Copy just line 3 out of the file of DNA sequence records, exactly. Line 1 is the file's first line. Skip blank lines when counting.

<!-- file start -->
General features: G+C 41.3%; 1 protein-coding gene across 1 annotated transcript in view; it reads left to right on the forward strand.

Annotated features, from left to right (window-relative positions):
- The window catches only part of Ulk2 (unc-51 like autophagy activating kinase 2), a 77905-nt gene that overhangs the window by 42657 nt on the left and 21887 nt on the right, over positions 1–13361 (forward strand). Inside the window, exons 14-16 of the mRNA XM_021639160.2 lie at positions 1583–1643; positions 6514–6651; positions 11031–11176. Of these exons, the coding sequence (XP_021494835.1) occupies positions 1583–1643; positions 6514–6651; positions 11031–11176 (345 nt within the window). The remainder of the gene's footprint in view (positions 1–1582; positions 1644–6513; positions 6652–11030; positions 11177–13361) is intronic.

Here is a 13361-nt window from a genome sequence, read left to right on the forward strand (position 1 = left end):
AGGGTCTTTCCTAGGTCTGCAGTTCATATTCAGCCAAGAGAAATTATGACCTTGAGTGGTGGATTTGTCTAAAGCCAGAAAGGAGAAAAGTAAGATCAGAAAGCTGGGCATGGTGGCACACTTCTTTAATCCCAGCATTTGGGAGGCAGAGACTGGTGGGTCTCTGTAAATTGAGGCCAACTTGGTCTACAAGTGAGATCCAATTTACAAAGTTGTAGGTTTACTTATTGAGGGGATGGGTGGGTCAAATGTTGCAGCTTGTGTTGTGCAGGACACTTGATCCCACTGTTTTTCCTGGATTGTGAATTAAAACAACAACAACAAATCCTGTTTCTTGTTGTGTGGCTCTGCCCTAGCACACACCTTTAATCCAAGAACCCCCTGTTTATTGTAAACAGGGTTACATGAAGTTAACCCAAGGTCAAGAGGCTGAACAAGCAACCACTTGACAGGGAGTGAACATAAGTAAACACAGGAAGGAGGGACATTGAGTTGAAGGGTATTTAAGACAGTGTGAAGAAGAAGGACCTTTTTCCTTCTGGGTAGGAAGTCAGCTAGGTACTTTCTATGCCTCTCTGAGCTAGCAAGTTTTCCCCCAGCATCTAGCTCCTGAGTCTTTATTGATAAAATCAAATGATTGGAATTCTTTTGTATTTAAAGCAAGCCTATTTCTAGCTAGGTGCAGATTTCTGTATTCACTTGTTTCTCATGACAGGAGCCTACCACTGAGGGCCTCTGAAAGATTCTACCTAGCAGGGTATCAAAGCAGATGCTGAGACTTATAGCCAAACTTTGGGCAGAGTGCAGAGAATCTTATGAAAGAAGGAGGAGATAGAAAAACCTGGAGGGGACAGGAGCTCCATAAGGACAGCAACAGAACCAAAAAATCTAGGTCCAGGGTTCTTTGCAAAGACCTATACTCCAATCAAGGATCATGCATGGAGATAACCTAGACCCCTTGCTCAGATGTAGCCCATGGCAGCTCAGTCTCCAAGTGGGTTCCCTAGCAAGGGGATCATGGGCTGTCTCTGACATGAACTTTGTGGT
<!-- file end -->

- The window catches only part of Ulk2 (unc-51 like autophagy activating kinase 2), a 77905-nt gene that overhangs the window by 42657 nt on the left and 21887 nt on the right, over positions 1–13361 (forward strand). Inside the window, exons 14-16 of the mRNA XM_021639160.2 lie at positions 1583–1643; positions 6514–6651; positions 11031–11176. Of these exons, the coding sequence (XP_021494835.1) occupies positions 1583–1643; positions 6514–6651; positions 11031–11176 (345 nt within the window). The remainder of the gene's footprint in view (positions 1–1582; positions 1644–6513; positions 6652–11030; positions 11177–13361) is intronic.